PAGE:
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Mueller Russia investigation: What fates of Manafort, Cohen mean

Legal analysts said that Tuesday's developments involving Michael Cohen and Paul Manafort gave new legitimacy to Special Counsel Robert Mueller's work.
Credit: AFP Contributor
Former FBI Director Robert Mueller, special counsel on the Russian investigation, leaves following a meeting with members of the US Senate Judiciary Committee at the US Capitol in this file photo from June 21, 2017.

WASHINGTON — For months, Russia special counsel Robert Mueller and his team have been ridiculed and undercut in the court of public opinion by none other than President Donald Trump.

On Tuesday, Mueller's team and federal prosecutors won big in the court of law.

Within an hour, Michael Cohen, the president's former attorney and personal fixer, pleaded guilty to eight felony charges in New York, while Paul Manafort, his former campaign chairman, was convicted by a federal court jury on eight separate felony counts of financial fraud in Alexandria, Virginia.

Both cases grew out of Mueller's far-flung investigation into Trump's inner circle. And the repercussions are sure to be lasting, especially in the White House, as Mueller continues his inquiry into Russian meddling in the 2016 election and possible obstruction of justice by the president.

At virtually every turn, Trump has sought to dismiss Mueller's inquiry as "a hoax."

And as the president arrived Tuesday evening in Charleston, West Virginia, for a prescheduled rally, he kept up the attack on Mueller and the Justice Department, calling Manafort's conviction "very sad," while continuing to assail Mueller's inquiry as a "witch hunt."

But legal analysts said that Tuesday's rapidly unfolding developments gave new legitimacy to Mueller's work that even the even the most ardent of Trump supporters could not ignore.

"The saying goes that justice rides a slow horse, but it gets there eventually," said Bruce Udolf, a criminal defense attorney in Florida who served as an associate independent counsel during the Whitewater investigation. "It got there Tuesday."

Udolf said Trump's vocal support of Manafort, especially while the jury was deliberating the past four days, could place him in greater jeopardy with Mueller.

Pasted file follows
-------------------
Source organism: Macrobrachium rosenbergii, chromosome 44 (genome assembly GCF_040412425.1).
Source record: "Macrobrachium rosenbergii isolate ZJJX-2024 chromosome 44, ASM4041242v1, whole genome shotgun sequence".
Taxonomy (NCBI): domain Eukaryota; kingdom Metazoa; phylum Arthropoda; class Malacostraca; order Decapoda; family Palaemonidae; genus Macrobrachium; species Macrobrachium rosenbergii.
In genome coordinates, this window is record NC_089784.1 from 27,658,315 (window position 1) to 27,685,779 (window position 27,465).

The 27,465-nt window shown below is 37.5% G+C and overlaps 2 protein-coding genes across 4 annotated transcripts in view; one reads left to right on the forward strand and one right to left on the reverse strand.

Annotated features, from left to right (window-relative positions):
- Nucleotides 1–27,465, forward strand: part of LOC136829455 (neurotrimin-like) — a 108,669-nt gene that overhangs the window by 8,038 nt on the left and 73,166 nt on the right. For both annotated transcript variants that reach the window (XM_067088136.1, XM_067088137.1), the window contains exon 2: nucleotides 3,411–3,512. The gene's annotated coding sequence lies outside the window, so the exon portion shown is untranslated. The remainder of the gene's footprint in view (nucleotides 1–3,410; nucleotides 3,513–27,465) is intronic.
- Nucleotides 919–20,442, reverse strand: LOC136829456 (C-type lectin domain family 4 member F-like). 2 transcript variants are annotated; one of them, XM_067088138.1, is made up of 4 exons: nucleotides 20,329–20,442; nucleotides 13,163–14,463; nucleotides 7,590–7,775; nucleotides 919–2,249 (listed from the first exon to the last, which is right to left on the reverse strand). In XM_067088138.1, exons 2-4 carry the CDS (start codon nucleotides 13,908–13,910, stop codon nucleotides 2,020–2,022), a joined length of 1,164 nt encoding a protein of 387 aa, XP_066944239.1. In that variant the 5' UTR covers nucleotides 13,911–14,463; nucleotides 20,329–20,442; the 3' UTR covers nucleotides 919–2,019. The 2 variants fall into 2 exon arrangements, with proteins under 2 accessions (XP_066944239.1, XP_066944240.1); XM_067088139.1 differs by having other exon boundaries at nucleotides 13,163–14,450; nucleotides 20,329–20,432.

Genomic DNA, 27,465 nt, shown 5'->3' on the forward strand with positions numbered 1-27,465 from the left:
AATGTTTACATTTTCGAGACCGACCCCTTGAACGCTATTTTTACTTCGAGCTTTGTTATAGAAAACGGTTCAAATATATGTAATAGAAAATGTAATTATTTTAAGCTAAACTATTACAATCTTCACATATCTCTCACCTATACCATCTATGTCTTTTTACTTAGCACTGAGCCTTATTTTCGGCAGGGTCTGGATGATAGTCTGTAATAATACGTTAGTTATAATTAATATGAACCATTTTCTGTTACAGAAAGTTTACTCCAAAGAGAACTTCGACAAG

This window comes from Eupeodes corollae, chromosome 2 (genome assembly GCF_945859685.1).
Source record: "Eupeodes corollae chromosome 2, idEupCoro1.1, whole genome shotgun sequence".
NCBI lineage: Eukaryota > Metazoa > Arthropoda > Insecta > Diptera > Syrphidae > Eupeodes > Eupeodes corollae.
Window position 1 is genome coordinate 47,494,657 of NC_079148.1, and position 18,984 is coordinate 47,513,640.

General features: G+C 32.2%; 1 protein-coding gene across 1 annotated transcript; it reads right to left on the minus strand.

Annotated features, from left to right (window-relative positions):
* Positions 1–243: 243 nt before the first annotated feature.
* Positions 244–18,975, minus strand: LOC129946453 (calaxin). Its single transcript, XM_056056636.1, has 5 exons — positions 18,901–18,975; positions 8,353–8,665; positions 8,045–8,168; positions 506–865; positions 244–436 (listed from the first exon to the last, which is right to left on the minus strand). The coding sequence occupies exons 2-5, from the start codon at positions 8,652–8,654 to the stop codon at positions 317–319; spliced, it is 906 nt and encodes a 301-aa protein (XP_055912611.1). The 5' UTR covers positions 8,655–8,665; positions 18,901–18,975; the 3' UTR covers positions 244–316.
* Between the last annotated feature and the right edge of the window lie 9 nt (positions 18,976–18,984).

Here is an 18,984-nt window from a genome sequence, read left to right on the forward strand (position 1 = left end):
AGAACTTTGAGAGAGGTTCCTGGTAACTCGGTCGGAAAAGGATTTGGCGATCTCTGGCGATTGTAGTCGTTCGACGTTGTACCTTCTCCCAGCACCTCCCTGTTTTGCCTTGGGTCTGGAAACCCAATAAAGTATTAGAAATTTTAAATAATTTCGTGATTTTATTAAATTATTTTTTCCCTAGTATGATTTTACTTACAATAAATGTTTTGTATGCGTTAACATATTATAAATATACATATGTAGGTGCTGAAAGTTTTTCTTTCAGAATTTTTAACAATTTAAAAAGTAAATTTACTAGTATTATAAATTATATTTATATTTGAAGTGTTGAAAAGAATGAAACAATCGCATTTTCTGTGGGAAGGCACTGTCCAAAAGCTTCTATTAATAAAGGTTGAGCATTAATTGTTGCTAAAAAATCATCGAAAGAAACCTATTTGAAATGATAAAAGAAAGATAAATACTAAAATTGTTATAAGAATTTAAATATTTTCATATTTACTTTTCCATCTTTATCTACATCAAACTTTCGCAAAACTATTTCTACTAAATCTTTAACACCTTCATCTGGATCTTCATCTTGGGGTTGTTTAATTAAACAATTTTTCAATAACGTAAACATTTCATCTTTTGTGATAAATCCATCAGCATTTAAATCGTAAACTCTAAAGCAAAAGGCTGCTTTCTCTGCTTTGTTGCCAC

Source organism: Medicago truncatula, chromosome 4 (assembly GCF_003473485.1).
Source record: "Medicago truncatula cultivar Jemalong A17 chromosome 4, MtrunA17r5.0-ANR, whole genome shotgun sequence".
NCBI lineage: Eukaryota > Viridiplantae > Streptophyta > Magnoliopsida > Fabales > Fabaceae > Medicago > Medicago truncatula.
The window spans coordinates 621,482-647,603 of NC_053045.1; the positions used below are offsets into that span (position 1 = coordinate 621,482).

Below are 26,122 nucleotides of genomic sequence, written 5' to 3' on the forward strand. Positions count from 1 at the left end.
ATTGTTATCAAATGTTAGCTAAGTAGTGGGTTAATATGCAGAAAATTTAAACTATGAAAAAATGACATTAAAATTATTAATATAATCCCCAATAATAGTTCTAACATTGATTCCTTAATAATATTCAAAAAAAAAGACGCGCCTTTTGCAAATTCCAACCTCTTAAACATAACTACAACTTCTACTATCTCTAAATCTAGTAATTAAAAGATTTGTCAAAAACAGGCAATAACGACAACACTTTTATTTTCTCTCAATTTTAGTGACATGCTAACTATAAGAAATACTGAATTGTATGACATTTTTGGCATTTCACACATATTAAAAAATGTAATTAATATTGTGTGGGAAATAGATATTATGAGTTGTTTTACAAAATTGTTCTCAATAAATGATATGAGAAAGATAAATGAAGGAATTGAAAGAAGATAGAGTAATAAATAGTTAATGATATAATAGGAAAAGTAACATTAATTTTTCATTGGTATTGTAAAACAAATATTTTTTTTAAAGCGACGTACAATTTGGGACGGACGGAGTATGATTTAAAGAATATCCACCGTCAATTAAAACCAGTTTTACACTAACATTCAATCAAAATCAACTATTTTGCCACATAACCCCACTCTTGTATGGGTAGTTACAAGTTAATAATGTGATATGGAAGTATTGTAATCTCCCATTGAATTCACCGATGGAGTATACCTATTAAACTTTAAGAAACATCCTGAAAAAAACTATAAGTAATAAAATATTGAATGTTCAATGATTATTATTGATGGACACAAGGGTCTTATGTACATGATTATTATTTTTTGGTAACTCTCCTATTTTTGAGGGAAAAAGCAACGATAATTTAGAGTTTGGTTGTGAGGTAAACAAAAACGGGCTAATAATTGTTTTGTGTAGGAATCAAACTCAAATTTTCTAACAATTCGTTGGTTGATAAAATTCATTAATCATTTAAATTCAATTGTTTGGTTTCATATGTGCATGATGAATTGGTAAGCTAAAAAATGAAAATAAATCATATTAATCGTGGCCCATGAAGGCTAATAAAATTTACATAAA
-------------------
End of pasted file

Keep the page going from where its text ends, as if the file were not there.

Last week, as Trump was leaving the White House to spend the weekend at his golf club in New Jersey, he lamented Manafort's plight in the midst of jury deliberations, calling him "a good man."

"The law makes it a crime to endeavor to obstruct justice," Udolf said. "I think – by his statements in support of Manafort – he was endeavoring to obstruct justice by attempting to influence the jury."

Ron Hosko, a former FBI assistant director who worked under Mueller when he was FBI director, said Tuesday's court victories have no doubt boosted Mueller's credibility in the public eye.

While the entire case against Manafort was investigated and prosecuted by Mueller's team, the Cohen investigation was started by Mueller and then transferred to federal prosecutors in Manhattan.

“The public now can see who the president chose to surround himself with,” Hosko said of Trump’s credibility. “These people were within the president’s circle of trust and now are facing prison time.”

He said that while Tuesday marked clear victories, there appears to be no end in sight for the larger Mueller investigation.

“We’re still left sort of hanging here, but I do think today brought us all one step closer to a conclusion to all of this,” he added.

Though the charges against Manafort were not related to Russia's interference in the 2016 presidential election, the case marked the first contested prosecution brought to trial by Mueller's team.

Even as the case against the veteran political operative wound toward trial, Trump repeatedly questioned its merit – once suggesting that the allegations against Manafort were overblown as if he were famed gangster "Al Capone."

Though he told reporters that he was saddened by the verdict against his former campaign manager, he added that the trial "didn't involve me."

"This has nothing to do with Russian collusion," Trump said. "This is a witch hunt that ends in disgrace. But this has nothing to do what they started out, looking for Russians involved in our campaign. There were none."

Nevertheless, Trump's profile loomed large throughout Manafort's trial. The government's star witness, former Manafort business partner Rick Gates, served as deputy campaign manager to Trump and later helped direct the inauguration.

During the trial, Gates acknowledged that he may have billed the inaugural committee for his own personal expenses.

While Trump escalated his attacks this week, calling Mueller "disgraced and discredited" in a series of posts on Twitter, prosecutors did nothing to acknowledge them.

Asked late Tuesday if prosecutors would be making a statement following the Manafort verdicts, a spokesman offered a single word response entirely in keeping with Mueller's efforts to remain out of the public eye.

"Nope," the spokesman said.

The Manafort saga is still unfinished. His separate trial on foreign lobbying and money laundering charges is scheduled to start next month in Washington. And this time, prosecutors have even more evidence – nearly three times as much.

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